Friday, October 15, was probably “gala day” of the Jubilee. It had been set apart on the calendar of the celebration as “Alumni Day.” The speaking program of the forenoon was one largely of reminiscence, including Doctor T. C. Mendenhall, a member of the first Faculty and present Trustee of the University; Doctor W. H. Scott, former President and Emeritus Professor of Philosophy; Lowry F. Sater of the Class of ’95, a prime mover in University and alumni affairs for the past quarter-century; and Paul M. Lincoln, Class of ’92, President of the Ohio State University Association, official organization of the alumni.
Nearly five hundred alumni were packed into the dining room of Ohio Union that noon for the Alumni Luncheon, while scores more, for lack of room and food, were turned away. Class spirit and reunion glee ran high. Doctor Edwin Earle Sparks, President Emeritus of Pennsylvania State College and a member of the Class of ’84, presided as toastmaster in an uproar of merriment and good humor. Speakers at the luncheon, omitting those who reveled extemporaneously on call of the toastmaster, included Doctor Thompson, Miss Charme Seeds ’15, and Professor William Lucius Graves ’93.
While the luncheon was still under way, the student military review on the campus Oval had begun, with long lines of undergraduate cadets, smart, spick-and-span in new uniforms, swinging by the reviewing stand.
Next came the Alumni Procession, led by the Cadet Band from the steps of the old “Main Building” to Ohio Field. More than 400 graduates were in line, some of the classes in full costume and others with distinctive regalia of one kind or another. Down the Long Walk they paraded, cheering raucously, flaunting high their class banners.
Then it was that the “old-timers” glimpsed anew the present and the future greatness of the Alma Mater when their own marching line, cheered by the thousands packed in the stands on Ohio Field, disbanded to make way for a magnificent pageant of the undergraduates portraying the past and picturing the future destinies of the University. More than a thousand students took part. The pageant theme was the struggle of early education in Ohio, the call to the citizenry of the State to support the movement for higher education, the cataclysm of World War and the brave response of the youth of Ohio, mobilized in the colleges, and the ultimate triumph of Ohio State as the standard-bearer of higher education in the Commonwealth.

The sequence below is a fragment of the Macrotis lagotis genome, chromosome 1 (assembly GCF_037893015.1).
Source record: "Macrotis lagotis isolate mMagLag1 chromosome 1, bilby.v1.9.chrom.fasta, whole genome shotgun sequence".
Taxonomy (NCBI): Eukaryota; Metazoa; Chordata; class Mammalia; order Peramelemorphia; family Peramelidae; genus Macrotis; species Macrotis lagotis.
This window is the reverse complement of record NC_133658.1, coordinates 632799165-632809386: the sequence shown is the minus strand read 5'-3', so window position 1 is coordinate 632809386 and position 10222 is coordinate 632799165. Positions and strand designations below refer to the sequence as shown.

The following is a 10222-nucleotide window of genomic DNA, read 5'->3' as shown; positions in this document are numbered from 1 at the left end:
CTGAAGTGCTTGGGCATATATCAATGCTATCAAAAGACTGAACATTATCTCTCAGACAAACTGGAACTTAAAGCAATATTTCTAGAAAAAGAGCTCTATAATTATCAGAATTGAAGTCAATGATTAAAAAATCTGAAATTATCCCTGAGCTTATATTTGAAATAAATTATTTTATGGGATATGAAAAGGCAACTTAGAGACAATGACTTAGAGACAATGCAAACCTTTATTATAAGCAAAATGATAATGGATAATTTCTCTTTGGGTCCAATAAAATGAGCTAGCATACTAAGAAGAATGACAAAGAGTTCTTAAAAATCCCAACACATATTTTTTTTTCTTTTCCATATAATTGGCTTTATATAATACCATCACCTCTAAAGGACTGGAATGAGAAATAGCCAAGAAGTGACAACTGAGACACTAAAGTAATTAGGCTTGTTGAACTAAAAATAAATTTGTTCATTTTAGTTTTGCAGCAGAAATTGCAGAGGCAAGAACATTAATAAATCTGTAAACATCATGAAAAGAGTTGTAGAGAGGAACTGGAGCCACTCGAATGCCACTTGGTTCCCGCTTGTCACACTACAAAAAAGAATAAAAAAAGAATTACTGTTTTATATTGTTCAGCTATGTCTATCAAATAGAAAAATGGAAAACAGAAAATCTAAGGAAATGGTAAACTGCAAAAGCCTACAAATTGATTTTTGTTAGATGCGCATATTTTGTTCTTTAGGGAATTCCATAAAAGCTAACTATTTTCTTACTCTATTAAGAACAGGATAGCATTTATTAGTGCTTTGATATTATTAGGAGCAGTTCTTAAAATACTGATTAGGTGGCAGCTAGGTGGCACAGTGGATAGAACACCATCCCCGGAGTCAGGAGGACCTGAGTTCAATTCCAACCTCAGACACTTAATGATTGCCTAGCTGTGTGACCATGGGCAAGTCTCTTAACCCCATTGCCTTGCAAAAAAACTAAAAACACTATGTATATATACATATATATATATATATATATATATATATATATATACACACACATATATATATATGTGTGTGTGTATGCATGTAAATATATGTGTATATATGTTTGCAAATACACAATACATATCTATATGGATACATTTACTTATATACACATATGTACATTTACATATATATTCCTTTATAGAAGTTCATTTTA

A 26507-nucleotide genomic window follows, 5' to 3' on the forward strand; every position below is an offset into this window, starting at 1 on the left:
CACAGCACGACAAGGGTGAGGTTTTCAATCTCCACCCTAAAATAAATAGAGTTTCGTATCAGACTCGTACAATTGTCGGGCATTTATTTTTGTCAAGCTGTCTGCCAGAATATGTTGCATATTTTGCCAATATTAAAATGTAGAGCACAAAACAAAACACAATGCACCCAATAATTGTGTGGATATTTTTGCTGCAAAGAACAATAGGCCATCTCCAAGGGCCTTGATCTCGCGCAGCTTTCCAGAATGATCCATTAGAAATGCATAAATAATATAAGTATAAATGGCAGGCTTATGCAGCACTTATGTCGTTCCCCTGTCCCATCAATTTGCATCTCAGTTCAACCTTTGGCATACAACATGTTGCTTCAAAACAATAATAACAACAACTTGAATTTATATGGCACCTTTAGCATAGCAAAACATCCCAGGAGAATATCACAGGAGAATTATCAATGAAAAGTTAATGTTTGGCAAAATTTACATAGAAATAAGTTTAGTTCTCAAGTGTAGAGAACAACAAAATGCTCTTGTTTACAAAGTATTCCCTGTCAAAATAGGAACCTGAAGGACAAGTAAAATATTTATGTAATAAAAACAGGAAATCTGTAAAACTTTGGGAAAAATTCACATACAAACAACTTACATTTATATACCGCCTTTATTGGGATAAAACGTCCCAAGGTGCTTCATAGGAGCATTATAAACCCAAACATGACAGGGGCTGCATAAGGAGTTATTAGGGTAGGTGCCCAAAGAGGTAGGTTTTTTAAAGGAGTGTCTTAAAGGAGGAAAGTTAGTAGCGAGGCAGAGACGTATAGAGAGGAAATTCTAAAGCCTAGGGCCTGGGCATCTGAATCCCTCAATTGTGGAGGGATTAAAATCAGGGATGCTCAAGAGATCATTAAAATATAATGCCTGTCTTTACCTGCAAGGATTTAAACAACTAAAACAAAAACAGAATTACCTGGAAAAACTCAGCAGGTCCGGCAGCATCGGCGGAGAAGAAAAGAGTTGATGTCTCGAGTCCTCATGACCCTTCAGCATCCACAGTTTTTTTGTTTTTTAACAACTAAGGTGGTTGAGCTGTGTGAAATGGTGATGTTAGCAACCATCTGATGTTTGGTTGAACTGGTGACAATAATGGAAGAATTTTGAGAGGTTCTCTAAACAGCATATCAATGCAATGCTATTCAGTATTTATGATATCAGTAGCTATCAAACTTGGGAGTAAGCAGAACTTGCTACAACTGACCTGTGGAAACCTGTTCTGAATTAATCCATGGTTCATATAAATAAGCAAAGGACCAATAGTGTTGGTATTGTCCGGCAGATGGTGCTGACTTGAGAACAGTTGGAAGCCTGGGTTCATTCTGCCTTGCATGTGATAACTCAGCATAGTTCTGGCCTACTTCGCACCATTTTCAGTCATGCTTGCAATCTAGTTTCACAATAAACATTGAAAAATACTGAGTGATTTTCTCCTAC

Each succeeding event of Alumni Day seemed to draw larger crowds and arouse greater enthusiasm. The climax (though some there are who speak of it, remembering, as the “anti-climax”) was the Ox Roast and Barbecue.
From then on there was carnival. Student sideshows did a land-office business. The crowds crammed their way into the tents. Near midnight, the plaster model of the proposed “Ohio Stadium” was unveiled under spotlights, with Miss Eloise Fromme, a senior, to officiate as the “Stadium Queen.”
Saturday, October 16, concluding day of Semi-Centennial Week, marked a return to dignity of celebration, with alumni still in the major role. The forenoon’s program and closing ceremonies were in recognition of the graduates of the older medical colleges, which now have been merged with the University-Starling-Ohio, Ohio Medical University, and the others. Hundreds of these graduates attended in person the exercises in the Armory, which were presided over by President W. O. Thompson of the University…
The concluding event of the celebration was the football game on Saturday afternoon between the Ohio State University and Purdue University, resulting in a victory for the wearers of the Scarlet arid Gray by a score of 17 to O.
Throughout the week the campus was the scene of many reunions, conferences, and ceremonies. The dedication of the Orton Memorial Library was held on October 16, with Doctor C. White of West Virginia, President of the Geological Society of America; Colonel Edward Orton, Jr., and Professor John A. Bownocker as the principal speakers.